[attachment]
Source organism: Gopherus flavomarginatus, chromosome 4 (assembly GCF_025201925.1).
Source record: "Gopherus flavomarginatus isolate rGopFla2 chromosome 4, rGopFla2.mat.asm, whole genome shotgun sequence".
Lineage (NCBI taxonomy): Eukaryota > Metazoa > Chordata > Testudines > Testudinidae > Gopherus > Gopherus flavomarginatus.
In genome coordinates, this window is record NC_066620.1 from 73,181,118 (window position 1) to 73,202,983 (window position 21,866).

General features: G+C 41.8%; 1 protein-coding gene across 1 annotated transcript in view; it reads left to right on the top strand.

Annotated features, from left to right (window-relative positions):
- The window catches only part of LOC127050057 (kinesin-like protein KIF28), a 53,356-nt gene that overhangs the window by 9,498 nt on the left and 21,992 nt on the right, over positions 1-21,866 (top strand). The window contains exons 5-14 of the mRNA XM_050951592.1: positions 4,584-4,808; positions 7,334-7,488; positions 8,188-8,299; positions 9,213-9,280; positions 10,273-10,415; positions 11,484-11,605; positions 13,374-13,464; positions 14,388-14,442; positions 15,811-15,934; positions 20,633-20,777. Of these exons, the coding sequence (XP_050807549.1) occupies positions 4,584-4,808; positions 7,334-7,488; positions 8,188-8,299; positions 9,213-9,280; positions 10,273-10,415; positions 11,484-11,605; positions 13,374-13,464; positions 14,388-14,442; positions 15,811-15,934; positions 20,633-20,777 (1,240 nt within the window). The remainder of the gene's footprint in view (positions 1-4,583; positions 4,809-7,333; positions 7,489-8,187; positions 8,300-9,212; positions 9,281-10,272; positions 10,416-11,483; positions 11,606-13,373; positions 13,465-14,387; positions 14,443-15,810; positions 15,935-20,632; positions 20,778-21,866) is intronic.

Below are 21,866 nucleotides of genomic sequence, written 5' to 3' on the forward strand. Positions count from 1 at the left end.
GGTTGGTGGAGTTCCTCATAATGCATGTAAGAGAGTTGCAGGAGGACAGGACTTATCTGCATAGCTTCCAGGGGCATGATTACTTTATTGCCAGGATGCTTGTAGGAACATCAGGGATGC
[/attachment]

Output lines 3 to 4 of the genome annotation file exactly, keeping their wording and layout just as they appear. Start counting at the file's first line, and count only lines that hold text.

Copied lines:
Lineage (NCBI taxonomy): Eukaryota > Metazoa > Chordata > Testudines > Testudinidae > Gopherus > Gopherus flavomarginatus.
In genome coordinates, this window is record NC_066620.1 from 73,181,118 (window position 1) to 73,202,983 (window position 21,866).